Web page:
A Black pastor struggles in western Minnesota town


Over the past three years Pastor Danny Barnes has found himself in the Traverse County jail several times for various scuffles with people in the small Minnesota town of Wheaton, near the South Dakota border. But his latest arrest is validating his worst nightmare: that, as one of handful of blacks in the town, the justice system is slanted against him — big time.

On Sept. 26 a white man in his 20s allegedly hurled racial slurs against Barnes in his church. According to Barnes’s wife, Dena, the pastor tried to calm the assailant, who used to attend the church, but that didn’t stop the man from physically assaulting Barnes.

“A fight ensued, 911 was called, both men went to jail,” said Dena. But what happened next ticked off many people, including some white residents of the town.

The attacker, identified only as “Allen” in a police report obtained by Minnesota Monitor, was released almost immediately on his own recognizance. Barnes, on the other hand, said he had to wait hours to see a judge before he was released.

“The biggest problem [in this town] is the police,” said Danny Barnes, “They don’t want me in this community. They don’t want my programs.”

A native of St. Paul, Barnes, 51, ministered in St. Cloud for years before he moved to Wheaton in 2004 to run his Pentecostal church, Thy Kingdom Come World Ministries. There he runs drug, alcohol and anger-management programs. He said he also works with people suspected of sex offenses.

By all accounts, his approach to treating people is controversial but fruitful. Stanley Gallagher is a native of Wheaton and has been the town’s physician for 30 years. He said the procedures used by Barnes are disapproved by almost everyone in the community.

But, he said he has “personally witnessed [Barnes] doing Christian deeds that far exceed any other minister or lay person in the city… I’ve seen alcoholics recovering from drinking binges in his living room, vomiting and sick, and he has had them there for two to three days… I don’t know anybody else in town who would do that.”

Repeated harassment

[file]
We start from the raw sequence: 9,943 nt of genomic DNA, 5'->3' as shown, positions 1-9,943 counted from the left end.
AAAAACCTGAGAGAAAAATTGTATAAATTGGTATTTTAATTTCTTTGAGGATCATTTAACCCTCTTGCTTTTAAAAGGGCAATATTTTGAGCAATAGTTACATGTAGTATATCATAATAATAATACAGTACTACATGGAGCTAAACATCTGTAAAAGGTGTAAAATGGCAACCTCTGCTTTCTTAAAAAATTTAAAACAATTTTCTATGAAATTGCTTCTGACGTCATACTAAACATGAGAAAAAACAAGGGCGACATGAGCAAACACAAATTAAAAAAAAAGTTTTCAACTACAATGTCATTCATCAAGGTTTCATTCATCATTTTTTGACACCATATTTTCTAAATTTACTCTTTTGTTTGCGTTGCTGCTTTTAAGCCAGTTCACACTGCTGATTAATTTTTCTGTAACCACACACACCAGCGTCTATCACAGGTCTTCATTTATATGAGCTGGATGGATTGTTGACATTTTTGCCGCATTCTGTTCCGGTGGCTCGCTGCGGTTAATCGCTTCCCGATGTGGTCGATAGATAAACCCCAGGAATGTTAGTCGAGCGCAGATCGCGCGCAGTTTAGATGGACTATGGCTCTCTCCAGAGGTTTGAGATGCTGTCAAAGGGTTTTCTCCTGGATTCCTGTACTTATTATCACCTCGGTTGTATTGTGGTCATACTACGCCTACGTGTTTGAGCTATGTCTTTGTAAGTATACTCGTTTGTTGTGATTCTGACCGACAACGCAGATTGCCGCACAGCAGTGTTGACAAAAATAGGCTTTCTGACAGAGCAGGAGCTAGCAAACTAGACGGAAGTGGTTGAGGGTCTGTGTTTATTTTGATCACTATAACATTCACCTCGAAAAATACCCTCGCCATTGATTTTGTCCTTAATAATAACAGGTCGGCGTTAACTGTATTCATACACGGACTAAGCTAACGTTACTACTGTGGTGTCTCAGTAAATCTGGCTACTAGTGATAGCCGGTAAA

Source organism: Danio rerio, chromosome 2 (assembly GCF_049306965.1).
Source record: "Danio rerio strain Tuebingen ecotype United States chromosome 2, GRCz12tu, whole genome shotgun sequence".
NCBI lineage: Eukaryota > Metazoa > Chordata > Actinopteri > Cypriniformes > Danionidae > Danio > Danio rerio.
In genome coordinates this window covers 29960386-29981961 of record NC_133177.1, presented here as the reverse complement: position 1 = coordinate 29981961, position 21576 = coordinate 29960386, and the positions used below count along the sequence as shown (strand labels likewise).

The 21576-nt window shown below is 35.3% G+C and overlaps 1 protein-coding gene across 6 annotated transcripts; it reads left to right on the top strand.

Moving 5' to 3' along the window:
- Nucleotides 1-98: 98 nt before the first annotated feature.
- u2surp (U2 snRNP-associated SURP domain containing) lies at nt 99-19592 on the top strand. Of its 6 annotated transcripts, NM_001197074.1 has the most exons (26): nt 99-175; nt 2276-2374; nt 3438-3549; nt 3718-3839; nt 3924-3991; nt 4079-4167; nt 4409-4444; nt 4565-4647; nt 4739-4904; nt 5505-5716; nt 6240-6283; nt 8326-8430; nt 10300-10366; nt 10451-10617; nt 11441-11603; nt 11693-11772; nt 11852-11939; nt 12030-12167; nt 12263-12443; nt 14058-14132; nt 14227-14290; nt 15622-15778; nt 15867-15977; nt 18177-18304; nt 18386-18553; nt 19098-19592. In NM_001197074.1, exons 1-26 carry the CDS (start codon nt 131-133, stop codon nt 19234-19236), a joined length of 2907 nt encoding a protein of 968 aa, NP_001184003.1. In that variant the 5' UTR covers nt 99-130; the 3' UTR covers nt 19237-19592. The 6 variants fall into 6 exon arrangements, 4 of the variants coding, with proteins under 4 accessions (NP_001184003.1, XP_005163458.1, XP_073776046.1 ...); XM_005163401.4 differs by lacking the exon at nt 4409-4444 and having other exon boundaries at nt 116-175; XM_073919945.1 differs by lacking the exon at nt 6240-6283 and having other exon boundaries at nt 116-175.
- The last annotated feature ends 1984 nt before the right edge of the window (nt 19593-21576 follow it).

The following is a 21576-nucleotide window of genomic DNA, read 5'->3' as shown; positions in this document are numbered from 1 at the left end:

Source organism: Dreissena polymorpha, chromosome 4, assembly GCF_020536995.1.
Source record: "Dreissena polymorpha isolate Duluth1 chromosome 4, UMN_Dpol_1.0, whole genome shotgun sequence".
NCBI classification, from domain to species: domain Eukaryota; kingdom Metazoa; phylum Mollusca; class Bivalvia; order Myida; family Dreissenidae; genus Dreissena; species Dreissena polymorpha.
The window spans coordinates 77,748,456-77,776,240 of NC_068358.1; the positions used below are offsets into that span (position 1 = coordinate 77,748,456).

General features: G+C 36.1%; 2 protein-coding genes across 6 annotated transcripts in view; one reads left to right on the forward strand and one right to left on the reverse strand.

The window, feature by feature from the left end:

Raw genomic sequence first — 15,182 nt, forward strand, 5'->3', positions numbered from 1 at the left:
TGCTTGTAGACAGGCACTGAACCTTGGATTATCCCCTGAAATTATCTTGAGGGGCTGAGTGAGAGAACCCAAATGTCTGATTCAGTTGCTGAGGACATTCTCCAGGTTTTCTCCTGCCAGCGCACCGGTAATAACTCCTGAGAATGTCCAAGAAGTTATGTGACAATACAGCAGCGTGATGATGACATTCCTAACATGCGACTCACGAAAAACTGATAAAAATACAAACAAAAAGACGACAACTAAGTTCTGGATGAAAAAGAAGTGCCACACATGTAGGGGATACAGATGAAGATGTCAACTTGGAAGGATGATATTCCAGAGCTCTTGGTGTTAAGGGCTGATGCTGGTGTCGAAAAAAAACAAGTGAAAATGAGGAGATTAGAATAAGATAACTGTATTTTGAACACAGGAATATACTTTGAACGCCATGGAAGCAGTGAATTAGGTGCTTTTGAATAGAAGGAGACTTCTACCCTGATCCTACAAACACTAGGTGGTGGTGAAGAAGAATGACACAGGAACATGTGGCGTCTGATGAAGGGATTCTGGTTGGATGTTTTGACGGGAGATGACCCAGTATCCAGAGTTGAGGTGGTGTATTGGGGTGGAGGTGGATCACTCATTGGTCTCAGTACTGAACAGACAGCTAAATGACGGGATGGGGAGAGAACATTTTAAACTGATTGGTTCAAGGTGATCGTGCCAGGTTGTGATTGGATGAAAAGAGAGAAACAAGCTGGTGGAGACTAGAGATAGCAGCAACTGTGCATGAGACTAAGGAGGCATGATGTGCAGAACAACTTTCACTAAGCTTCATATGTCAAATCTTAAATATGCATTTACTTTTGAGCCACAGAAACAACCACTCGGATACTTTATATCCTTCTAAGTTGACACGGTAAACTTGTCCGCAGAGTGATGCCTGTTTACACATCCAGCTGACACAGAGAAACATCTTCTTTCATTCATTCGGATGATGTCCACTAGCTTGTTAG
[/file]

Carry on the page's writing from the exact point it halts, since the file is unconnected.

Since he moved into the area with his wife, who is half Native-American and half German, Barnes said his church has been vandalized several times. One time, someone scrawled “KKK rules” on the church’s billboard. His car was vandalized and, he said, racial epithets are almost routine.

In all cases, Barnes said, the police identified suspects but no one was ever charged.

Repeated calls to the Wheaton police chief, to the Traverse County sheriff and to the county attorney were not returned.

“This town needs the Gospel — the true unadulterated Gospel,” said Dena Barnes, who said they moved to Wheaton because God called them.

People acquainted with Barnes say the frequent harassment and the isolation he feels have taken a toll on him and prompted him to easily lose his temper. A few months ago, Barnes was charged with head-butting a police officer. That case is still pending, and the country attorney offered him a shocking plea deal: 10 years behind bars.

Barnes denies the charges.

“That officer was not injured — not even one bandage,” said Gallagher, the physician. Still, “sometimes [Barnes] has an explosive temper. He would consider roughening someone up if they don’t do the right thing.”

But Gallagher said the charges against Barnes were always disproportionate. Wheaton, which has a population of nearly 1,800, has fewer than half a dozen blacks, and some older whites “fear the unknown,” he said.

Other churches

Wheaton has six other churches. Barnes says most of them don’t preach “the true word of God that repudiates racism.”

Interestingly, as other churches were losing congregants, Barnes’s church has been gaining. And though his programs might be controversial, people are trickling in for treatment.

And that discomforts other churches, said Gallagher. Drug abuse, alcohol and alleged sexual offenses — including incest — were considered taboo subjects until Barnes’s arrival.

“Most other churches were not addressing these issues,” said Barnes.

Whether there truly is an effort to drive him out of Wheaton or not, Barnes said that he intends to “either die there or in jail.”